Dental Trauma In Children
What is Dental Trauma?
Dental trauma can include damage to one or more teeth, the gums, lips or mouth area. Such injuries can be highly stressful for both the child and their guardians, so it is important to know what to do when dental trauma occurs.
While getting treatment for dental trauma is urgent, the damage will often come as a result of other facial and head injuries. If a child has suffered a neck or head injury, they should be taken to a hospital to be evaluated in an emergency department before any dental action is taken.
What to Do When a Child Experiences Dental Trauma
By the age of 14, thirty percent of children have experienced some sort of dental trauma. Dental trauma in children is so common due to the fact that almost all kids are prone to having accidents. While exploring the world and playing, children’s teeth can be cracked, chipped or even knocked loose.
When this happens, it is important that you get in contact with your dentist immediately. Ideally, your child can be brought in to be looked at by the dentist as soon as possible. Even if the damage is minor and to a baby tooth, it is still important to discuss the issue with the dentist, at the very least. Without the guidance of a professional, dental trauma can cause long-term complications.
The management of trauma to baby teeth (also known as primary teeth) is different to that of adult teeth. When a baby tooth is damaged, the primary goal is to minimise any additional risks to the developing permanent teeth. Because of this, a baby tooth should never be repositioned, splintered or replanted.
It is important to visit your dentist as soon as possible if a tooth has:
- Moved from its original position.
- Cracked, chipped or fractured.
- Become loose or mobile.
- Been pushed into the gums and bone.
- Been knocked out.
How to Treat Dental Trauma
The most important thing you can do for any dental trauma is to get your child to a dentist as soon as possible. When you arrive at the dental surgery, the dentist will examine the affected tooth or teeth, and will also check your child for any other mouth injuries.
Some tests may be performed to evaluate the condition of your child’s teeth. If necessary, the dentist may take x-rays of the affected area to better assess the damage.
The affected teeth will then be repositioned, splintered or replanted (only in the case of damage to a permanent tooth). Alternatively, a filling may be placed to fix the issue. In some cases, a local anesthetic will need to be applied.
When the dentist is done, you will likely need to come back for a follow up appointment, so that the affected teeth can be monitored over time.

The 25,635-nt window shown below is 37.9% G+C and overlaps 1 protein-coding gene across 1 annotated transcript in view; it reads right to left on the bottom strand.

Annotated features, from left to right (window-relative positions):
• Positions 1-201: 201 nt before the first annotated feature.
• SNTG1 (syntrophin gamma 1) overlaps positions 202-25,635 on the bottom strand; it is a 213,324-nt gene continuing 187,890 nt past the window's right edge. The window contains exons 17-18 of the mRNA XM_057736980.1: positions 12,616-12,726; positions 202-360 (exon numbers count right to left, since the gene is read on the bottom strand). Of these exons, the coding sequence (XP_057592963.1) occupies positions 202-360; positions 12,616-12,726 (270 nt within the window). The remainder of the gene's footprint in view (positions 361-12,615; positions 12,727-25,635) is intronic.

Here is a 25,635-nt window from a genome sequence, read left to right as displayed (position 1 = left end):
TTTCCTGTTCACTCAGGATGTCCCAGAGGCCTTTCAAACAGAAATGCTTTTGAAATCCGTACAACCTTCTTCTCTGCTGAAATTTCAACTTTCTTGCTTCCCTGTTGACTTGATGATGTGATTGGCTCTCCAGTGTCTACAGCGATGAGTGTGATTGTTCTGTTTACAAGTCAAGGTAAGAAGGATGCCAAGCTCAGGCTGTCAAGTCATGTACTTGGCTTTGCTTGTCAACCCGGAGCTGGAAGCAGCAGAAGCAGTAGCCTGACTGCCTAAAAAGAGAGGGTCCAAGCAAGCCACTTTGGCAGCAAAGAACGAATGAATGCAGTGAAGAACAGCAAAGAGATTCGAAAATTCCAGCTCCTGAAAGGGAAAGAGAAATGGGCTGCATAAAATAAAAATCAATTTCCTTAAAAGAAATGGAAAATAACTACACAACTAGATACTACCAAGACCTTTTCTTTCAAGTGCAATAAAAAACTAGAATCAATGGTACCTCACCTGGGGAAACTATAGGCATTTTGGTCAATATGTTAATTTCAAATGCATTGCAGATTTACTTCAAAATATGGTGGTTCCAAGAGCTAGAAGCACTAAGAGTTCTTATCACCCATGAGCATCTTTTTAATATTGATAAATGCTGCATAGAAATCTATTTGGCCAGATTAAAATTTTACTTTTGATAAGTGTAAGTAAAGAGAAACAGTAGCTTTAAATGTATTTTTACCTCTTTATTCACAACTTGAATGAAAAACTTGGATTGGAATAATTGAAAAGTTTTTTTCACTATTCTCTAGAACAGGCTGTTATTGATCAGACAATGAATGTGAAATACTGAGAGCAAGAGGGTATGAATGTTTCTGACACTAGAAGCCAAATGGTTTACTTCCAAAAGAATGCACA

Knocked Out Teeth
If a baby tooth has fallen out, it is essential that you do not reinsert it. If you are unsure whether the tooth is an adult or a baby tooth, place it in milk or saliva for transportation to your dentist as soon as possible. Make sure to only hold the tooth by the crown. Holding it by the tooth root can lead to permanent damage.
If an adult tooth has been knocked out, follow these steps carefully.
- Remain calm, but act quickly. Arrange to see your dentist as soon as possible. Ideally, you should see a dentist within thirty minutes from the moment of the accident.
- Find the tooth, making sure to hold it by the crown. Avoid touching the roots as much as possible.
- If dirty, rinse the tooth in milk, saliva or saline solution. Do this briefly, and do not scrub the tooth.
- If possible, you should try to place the tooth back in its original position, making sure it is facing the right way by comparing with adjacent teeth. This will significantly increase the chances that the tooth can be replanted.
- Gently ask the child to bite on a soft tissue, aluminium foil or a mouthguard (if they have one) to keep the tooth in place.
- If you cannot reinsert the tooth, transport it to your dentist in milk, saliva or saline in a container or Ziplock bag. The tooth is more likely to survive if you can get it to the dentist within thirty minutes of being knocked out. After this time, the ligament cells which hold a tooth in place begin to die, reducing the chances of successful replanting.
After dental trauma, tooth discolouration can be a common complication. Over time, the tooth may begin to appear normal again. In the case of more severe complications, a root canal or other surgeries can be performed.
To properly heal after a dental injury, good oral hygiene is required. Adhering to a soft diet will allow any loose teeth to become firmer, and swabbing the impacted area with 0.1 chlorhexidine twice a day for 10–14 days will reduce the risk of infection.
Prevention is always better than repairing damaged teeth, so if your child plays sports, it is important that they use a mouthguard to prevent dental trauma.
At Park Road Dental, we specialise in the management of traumatic dental experiences. If your child has experienced dental trauma, get in contact with our team on (03) 9584 4949 . For non-emergencies, you can also use our online contact form to get in touch.